A Washington motorcycle accident attorney shares helpful questions to ask when deciding where to position your motorcycle in the lane for optimal safety.

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Questions to Ask When Choosing Your Motorcycle Lane Placement

Andrew Kim
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Personal Injury, Car Accidents, Motorcycle Accidents, Wrongful Death and Catastrofic Injuries Attorney

Blog Category:
5/6/2013
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This month, we have been discussing how to position your motorcycle in your lane to best protect you from collisions and accidents. When riding, ask yourself the following questions before deciding where to position your bike in its lane: 

  • Are there fluids on the road? Fluids are often located in the center of the lane, making traveling on the right or left side of the lane safer. 
  • Is there gravel on the road? Gravel can collect on the far right side of the lane, especially in the spring months after a winter of sanding the roads. 
  • Are there bends and curves on the roads? When negotiating curves on the road, it may be safest to travel from the right side of the lane to the left side, or vice versa.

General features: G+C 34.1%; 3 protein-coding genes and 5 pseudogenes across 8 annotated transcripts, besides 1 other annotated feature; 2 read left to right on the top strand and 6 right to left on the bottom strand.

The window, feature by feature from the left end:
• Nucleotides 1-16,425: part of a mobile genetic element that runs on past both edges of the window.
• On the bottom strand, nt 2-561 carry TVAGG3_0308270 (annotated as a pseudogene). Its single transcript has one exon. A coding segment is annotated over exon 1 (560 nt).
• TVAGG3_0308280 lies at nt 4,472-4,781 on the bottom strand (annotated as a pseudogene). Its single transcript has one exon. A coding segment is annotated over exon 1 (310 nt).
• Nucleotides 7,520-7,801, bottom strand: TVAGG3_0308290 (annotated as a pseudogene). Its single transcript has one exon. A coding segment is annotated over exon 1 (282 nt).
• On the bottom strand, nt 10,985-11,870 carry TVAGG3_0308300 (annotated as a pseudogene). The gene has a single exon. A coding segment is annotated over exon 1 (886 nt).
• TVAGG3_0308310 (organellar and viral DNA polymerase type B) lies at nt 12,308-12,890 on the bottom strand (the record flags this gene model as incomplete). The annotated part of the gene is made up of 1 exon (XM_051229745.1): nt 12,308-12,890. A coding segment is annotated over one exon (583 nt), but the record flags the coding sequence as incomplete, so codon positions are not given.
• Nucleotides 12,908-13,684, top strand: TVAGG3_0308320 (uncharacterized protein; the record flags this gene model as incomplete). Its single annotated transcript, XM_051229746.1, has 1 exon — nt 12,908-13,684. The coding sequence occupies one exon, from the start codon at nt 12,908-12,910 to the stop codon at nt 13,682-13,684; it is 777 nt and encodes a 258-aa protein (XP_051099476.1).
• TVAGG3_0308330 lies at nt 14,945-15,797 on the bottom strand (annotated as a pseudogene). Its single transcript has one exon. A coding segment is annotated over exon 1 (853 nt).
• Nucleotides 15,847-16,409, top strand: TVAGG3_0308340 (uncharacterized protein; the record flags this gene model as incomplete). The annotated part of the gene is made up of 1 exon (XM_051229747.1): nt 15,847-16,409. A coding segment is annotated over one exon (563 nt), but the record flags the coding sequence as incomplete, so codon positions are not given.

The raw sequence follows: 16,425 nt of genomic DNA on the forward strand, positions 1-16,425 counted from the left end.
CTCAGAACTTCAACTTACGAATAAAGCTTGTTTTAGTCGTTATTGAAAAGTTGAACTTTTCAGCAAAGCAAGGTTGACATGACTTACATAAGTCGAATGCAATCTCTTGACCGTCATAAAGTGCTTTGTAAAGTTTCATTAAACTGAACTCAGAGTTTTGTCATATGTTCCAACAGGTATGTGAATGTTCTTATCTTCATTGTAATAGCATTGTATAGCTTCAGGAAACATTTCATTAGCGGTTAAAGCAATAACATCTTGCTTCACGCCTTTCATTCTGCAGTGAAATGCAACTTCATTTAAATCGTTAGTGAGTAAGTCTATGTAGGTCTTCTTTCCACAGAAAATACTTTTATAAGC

• Is there oncoming traffic? On two-lane highways and narrow streets, it may be safer to use the center or right part of your lane to avoid a head-on collision. 
  • Can you see upcoming hazards? Positioning yourself so that you can see what is approaching is one of the most important considerations when choosing a safe lane position. 
  • Can other vehicles see you? In many cases, driving on the left side of your lane makes you more visible to oncoming traffic, especially at night. 
  • Is there a hazard on the shoulder? Choose the left third of the lane if there is a narrow shoulder, a steep drop, or a disabled vehicle on the right side of the road. 
  • Are there problems with the road surface? Scan the road for potholes, ruts, or other issues on the pavement, if one part of the road is less affected than others, use that space for travel. 

Would you like to schedule a case evaluation with an experienced Washington motorcycle accident attorney? Call Andrew Kim today: 800.636.3676. 



Category: Motorcyle Accidents

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